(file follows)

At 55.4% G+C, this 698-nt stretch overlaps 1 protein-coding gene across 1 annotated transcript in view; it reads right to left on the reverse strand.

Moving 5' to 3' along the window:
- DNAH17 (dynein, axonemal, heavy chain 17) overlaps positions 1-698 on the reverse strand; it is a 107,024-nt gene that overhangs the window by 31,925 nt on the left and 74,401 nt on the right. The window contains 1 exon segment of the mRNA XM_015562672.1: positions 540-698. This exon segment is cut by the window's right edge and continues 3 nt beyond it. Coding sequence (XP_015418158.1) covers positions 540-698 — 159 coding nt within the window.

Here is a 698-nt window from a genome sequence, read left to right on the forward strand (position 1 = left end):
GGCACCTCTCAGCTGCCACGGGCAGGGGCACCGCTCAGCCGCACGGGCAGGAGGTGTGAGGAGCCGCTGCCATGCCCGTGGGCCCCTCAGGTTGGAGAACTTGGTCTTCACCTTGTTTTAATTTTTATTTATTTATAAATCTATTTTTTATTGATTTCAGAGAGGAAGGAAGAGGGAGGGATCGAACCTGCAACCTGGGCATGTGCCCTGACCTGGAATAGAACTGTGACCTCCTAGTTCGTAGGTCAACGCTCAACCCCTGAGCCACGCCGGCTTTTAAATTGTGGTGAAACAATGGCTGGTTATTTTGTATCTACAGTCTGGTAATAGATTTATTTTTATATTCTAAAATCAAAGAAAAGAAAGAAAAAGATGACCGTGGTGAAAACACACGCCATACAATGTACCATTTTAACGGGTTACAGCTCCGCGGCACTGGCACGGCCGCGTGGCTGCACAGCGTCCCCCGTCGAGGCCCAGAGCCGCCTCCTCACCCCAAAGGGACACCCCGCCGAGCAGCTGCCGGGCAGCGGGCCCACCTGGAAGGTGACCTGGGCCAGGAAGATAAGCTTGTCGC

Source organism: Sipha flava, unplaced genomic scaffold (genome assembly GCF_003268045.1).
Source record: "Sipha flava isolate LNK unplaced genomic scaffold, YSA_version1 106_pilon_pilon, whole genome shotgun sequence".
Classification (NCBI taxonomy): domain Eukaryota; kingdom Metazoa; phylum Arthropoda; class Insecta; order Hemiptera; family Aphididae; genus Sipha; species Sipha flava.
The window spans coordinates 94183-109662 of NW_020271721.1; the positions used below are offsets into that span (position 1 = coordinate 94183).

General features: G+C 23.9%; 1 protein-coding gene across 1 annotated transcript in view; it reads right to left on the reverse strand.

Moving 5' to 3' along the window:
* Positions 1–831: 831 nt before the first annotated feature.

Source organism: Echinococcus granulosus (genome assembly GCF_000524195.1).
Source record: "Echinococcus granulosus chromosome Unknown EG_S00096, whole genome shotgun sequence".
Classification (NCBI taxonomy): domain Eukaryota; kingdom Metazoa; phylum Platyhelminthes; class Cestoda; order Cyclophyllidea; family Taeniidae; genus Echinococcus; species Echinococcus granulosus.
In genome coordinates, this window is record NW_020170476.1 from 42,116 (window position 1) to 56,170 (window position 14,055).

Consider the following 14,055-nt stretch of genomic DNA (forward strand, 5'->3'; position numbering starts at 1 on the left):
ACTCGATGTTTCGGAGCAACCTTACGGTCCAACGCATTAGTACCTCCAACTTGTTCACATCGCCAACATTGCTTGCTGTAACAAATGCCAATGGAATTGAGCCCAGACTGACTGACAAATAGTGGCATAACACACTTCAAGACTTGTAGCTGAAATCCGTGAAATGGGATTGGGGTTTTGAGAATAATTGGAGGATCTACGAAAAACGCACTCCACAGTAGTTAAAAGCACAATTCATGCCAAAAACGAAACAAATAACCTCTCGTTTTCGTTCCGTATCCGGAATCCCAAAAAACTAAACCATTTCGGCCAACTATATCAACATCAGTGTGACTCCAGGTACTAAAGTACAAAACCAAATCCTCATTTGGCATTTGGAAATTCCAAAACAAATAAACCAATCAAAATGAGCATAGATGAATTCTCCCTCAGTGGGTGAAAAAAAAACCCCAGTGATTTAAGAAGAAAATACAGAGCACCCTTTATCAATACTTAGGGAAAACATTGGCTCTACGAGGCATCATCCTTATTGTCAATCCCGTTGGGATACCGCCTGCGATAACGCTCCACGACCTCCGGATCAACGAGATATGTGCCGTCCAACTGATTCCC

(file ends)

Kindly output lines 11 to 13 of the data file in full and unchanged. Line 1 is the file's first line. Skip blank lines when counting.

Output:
Moving 5' to 3' along the window:
* Positions 1–831: 831 nt before the first annotated feature.

Source organism: Echinococcus granulosus (genome assembly GCF_000524195.1).